It's the end of the road for some Tulsa Transit programs. Night time bus service will hit a dead end in July and budget cuts are costing some riders their only form of transportation.
Thousands of people ride the bus every day, and many, like Tulsa Transit regular Patricia Bowman, say cutting the routes will change their lives drastically.
"I've been riding the bus since I was 13 years old," Bowman said. "I honestly think they need to improve the bus services, not cut them."
She cannot drive because of a medical disability, so she relies on the bus.
"By them cutting the money that we need to improve the bus and make the services better, that's just going to cause more of an issue for us that ride the bus every day," Bowman said.
Tulsa Transit is losing ten percent of its budget, so it is looking for ways to cut services. Administrators have come up with two options; greatly reduce routes or cut fewer routes and raise fares by 25 cents.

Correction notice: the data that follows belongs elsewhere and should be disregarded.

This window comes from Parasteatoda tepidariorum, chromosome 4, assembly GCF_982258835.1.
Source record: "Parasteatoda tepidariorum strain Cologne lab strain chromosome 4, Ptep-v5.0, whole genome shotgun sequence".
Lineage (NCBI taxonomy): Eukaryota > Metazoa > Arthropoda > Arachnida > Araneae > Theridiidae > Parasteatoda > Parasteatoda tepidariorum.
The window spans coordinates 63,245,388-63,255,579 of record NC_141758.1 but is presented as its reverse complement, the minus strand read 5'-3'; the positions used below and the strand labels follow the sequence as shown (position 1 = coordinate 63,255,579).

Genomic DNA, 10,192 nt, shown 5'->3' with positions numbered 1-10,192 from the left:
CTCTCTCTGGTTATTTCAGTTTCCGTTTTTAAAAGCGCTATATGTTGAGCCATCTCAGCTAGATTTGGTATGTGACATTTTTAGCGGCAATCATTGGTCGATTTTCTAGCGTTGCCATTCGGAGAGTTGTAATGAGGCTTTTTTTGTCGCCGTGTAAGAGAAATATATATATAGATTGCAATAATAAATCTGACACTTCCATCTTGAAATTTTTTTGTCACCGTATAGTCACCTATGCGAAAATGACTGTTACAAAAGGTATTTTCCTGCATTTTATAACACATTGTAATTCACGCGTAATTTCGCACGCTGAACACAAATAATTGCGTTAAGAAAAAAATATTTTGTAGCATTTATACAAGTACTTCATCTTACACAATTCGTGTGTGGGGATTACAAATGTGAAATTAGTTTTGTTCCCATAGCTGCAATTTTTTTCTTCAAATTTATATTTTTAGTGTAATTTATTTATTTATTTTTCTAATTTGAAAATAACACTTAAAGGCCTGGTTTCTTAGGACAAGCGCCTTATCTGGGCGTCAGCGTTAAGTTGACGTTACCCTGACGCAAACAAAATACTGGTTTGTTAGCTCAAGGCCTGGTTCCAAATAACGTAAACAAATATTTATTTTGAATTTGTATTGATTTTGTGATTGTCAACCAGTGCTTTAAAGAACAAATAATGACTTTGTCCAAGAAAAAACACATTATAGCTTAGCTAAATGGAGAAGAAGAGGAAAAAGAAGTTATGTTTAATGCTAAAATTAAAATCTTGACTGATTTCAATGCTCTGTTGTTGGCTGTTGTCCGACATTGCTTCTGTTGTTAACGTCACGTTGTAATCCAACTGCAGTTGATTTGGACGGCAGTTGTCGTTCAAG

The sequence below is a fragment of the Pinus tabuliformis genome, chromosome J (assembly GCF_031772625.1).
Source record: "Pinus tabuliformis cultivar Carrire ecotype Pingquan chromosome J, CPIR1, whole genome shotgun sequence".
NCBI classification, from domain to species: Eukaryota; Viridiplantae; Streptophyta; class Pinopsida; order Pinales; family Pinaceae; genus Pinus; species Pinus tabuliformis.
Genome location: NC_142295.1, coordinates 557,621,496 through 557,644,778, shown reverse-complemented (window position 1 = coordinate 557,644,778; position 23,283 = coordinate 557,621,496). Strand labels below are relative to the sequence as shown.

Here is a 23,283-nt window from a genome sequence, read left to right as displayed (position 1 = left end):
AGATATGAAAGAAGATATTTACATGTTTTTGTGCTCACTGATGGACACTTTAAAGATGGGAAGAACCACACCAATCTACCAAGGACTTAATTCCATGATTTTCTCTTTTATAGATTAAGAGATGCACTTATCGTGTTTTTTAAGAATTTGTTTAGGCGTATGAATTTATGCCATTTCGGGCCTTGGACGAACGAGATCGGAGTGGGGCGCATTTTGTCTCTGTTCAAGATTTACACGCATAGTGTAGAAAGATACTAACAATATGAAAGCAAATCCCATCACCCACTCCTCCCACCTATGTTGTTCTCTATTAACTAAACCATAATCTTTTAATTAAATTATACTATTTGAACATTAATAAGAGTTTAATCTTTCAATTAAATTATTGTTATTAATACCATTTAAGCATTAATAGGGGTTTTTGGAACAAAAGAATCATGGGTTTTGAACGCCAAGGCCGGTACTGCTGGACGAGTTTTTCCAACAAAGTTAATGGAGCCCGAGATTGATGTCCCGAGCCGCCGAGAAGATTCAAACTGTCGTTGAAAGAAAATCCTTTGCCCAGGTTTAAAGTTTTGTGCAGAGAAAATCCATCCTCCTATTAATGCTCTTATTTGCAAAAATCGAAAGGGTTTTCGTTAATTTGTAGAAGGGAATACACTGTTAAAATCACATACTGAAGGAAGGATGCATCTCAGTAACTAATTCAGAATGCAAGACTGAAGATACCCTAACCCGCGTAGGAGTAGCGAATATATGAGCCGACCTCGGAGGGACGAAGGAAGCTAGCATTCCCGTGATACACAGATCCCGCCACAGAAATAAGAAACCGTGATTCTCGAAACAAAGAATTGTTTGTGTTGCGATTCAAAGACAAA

Read The Proposals Here
"I've been in transit for 35 years and all of this makes me very sad. I understand that transportation is very, very important," said Tulsa Transit Assistant General Manager, Debbie Ruggles.
Many aren't upset about the price hike, their concern is the Nightline Service. Both proposals will eliminate it, which means all buses will stop running at 6:30 p.m.
Bus rider Gwen McIntosh said, "I have to work until 7:30 in the evening, so how am I supposed to get home at 7:30 in the evening? I have no clue because this is what I have. Tulsa Transit is what I've got."
McIntosh stopped by a public forum where riders voted on the proposal they liked most.
"I've been riding these buses since before I could walk and I'm use to all the changes and everything, but this is the worst I've ever seen it," McIntosh said.
Tulsa Transit says cutting nighttime service will impact the least amount of customers since only two percent ride at night.
"Show some compassion to those who are about to be devastated by this whole thing," McIntosh said.
Bowman said, "I think they seriously need to stop using their cars and rely on the buses for a month and then see how they would feel about something being cut that they have to rely on."